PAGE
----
Reid Lanpher of Manchester, pictured during a 2016 event at Oxford Plains Speedway, finished third in Sunday night’s 45th Oxford 250 at the same racetrack. Credit: Contributed photo

The oval at Oxford Plains Speedway has its share of challenges as does the track’s biggest race, the Oxford 250.

That didn’t deter 31-year-old Bubba Pollard of Senoia, Georgia, who was driving on the track for the first time, from taking the checkered flag at the 45th annual Clark’s Scrap Metal Oxford 250 Sunday night.

Pollard started 29th, took the lead from two-time winner Travis Benjamin of Morrill on lap 219 and withstood some late restarts to hold off 2012 winner Joey Polewarczyk Jr. of Hudson, New Hampshire.

“I’ve heard a lot of stories about this place. I’ve heard things people say about it,” Pollard told Autoweek. I have a lot of respect for this place and track, and I’ve got to give credit to Tom Mayberry [Pro All-Stars Series founder and owner and OPS owner] because this is incredible. The campers and all the fans. This is what short track racing is about and it’s a hell of a track to put on a show.”

Reid Lanpher of Manchester was third, pole-sitter Gary Hall of Scarborough was fourth and Berwick’s Joey Doiron rounded out the top five. D.J. Shaw of Center Conway, New Hampshire, was sixth and completing the top 10 were Benjamin, Mike Hopkins of Hermon, Brandon Barker of Windham and Turner’s Ben Rowe.

Among other notables were Wyatt Alexander of Ellsworth, who finished 12th; Frenchville native Shawn Martin, who now lives in Turner, was 20th; Farmingdale’s Johnny Clark was 22nd; three-time winner Mike Rowe of Turner was 29th; Fort Kent’s Austin Theriault, the 2017 ARCA Series titlist, wound up 30th; Fairfield’s Jeff Taylor was 32nd; and Farmington’s Cassius Clark was 36th in the 42-car field.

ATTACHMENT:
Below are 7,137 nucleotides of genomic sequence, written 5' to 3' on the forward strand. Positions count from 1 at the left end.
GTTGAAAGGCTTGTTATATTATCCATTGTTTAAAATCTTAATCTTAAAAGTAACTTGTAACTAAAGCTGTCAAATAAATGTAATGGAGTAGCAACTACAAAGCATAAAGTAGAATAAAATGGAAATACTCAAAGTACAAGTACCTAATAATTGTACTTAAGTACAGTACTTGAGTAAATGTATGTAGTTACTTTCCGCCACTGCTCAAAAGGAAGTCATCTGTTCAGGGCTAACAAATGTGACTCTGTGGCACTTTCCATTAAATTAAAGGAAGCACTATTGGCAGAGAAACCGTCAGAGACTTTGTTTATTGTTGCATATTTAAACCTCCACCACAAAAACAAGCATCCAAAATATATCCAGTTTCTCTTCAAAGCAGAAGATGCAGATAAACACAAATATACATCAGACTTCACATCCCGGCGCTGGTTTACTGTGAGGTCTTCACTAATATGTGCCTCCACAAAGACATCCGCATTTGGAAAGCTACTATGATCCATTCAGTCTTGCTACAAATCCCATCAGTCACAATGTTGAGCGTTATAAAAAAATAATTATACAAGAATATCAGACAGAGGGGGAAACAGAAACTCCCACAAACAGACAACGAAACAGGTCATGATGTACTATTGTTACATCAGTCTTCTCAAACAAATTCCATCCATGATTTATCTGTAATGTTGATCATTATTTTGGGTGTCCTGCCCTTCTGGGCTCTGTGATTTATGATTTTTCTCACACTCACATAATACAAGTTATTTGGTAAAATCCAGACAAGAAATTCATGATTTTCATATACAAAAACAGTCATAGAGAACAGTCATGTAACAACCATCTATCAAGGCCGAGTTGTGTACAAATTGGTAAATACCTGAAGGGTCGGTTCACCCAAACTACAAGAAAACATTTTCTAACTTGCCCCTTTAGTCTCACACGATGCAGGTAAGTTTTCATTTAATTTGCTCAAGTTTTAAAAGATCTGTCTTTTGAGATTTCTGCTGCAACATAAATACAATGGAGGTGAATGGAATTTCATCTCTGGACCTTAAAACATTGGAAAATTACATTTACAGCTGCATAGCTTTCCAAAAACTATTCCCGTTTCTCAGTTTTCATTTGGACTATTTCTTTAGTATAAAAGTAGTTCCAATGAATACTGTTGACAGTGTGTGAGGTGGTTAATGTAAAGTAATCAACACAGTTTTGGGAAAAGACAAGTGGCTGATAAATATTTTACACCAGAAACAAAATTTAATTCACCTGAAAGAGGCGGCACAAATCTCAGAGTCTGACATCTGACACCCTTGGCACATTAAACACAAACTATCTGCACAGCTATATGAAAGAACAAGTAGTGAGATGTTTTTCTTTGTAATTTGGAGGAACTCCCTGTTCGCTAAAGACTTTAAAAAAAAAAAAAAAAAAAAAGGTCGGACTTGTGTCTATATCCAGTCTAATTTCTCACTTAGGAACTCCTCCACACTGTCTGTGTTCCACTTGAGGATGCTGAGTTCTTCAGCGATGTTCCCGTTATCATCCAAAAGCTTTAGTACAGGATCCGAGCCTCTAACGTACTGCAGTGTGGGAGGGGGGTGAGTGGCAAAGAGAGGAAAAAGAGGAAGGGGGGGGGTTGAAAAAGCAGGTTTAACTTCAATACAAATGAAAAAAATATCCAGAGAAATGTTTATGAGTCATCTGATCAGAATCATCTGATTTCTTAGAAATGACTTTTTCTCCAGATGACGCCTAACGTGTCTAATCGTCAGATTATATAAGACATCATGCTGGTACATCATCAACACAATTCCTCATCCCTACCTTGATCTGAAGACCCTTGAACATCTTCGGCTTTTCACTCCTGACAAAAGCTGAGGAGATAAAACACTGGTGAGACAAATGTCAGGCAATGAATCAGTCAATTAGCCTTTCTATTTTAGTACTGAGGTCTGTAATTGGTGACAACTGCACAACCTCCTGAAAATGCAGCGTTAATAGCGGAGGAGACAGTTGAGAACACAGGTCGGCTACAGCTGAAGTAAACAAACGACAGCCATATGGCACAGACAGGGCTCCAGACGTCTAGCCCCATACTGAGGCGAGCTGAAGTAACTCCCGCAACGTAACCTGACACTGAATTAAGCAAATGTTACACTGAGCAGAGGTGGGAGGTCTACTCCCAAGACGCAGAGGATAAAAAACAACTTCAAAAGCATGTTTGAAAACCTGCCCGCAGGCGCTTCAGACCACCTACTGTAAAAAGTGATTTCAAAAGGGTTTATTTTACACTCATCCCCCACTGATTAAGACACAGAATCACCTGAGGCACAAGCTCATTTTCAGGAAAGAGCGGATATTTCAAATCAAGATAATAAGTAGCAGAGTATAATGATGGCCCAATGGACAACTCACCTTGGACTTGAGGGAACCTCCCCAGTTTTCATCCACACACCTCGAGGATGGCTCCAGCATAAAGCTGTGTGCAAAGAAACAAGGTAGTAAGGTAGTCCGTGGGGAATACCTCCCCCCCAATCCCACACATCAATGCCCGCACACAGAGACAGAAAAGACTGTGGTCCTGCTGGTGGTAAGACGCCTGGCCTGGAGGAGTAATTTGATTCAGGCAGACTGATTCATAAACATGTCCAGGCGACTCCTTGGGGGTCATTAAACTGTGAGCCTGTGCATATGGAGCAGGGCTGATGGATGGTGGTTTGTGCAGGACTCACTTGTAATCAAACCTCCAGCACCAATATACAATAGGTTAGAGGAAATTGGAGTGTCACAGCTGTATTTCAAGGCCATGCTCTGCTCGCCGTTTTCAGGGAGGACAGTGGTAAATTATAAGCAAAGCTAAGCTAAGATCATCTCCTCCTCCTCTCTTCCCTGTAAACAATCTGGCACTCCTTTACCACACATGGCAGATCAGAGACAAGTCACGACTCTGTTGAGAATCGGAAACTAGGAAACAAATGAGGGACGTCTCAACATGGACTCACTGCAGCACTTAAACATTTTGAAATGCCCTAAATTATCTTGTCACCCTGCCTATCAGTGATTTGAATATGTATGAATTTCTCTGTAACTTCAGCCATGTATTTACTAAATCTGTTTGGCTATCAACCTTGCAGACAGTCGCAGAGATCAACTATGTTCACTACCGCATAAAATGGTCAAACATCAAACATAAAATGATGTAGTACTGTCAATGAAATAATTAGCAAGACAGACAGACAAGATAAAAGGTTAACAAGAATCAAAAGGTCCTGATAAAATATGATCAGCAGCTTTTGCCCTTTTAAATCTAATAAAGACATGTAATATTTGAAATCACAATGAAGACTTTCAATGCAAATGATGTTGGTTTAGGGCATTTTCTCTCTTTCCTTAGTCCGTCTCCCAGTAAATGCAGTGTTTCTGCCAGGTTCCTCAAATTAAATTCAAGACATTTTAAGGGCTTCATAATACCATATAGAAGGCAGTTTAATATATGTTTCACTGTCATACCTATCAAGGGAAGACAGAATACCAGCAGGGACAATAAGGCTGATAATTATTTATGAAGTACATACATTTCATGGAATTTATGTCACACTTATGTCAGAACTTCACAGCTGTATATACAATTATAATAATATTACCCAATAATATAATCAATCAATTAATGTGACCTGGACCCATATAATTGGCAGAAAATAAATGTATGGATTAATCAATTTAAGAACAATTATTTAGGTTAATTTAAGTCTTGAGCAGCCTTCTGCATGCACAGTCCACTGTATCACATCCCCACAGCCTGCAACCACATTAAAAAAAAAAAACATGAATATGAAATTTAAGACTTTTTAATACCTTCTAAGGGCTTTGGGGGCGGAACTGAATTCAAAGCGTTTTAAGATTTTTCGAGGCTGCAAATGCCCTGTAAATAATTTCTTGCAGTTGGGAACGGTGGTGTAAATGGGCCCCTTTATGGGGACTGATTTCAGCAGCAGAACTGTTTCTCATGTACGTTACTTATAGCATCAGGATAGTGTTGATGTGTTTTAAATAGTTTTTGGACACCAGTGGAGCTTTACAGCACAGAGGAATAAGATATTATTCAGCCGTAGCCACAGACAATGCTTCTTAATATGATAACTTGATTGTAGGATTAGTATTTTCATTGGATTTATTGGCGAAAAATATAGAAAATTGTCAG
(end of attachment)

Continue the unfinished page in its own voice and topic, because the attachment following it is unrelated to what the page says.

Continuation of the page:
Hopkins turned in one of the race’s most noteworthy improvements, starting 32nd and getting as high as second before winding up a career-best eighth.

The 33-year-old Hopkins had finished 24th, 13th and 32nd, respectively, in his previous three 250s.

“I’ll take it. It was my best run, by far,” Hopkins said. “I think I passed the most cars in the race. I fell back to 38th early. I stayed on the outside for the first 100 laps and then I took on four new tires on lap 115, and that made all the difference. I was able to drive anywhere.”

Hopkins made his way up to second but when he said he took on two right side tires on lap 205, the car was never as good after that.

“It was too snug in the middle,” he said.

Hopkins praised Pollard, saying “he’s probably the best [short-track racer] in the country. He’s good. He’s a natural-born talent. He’s a professional race car driver, it’s what he does all the time.”

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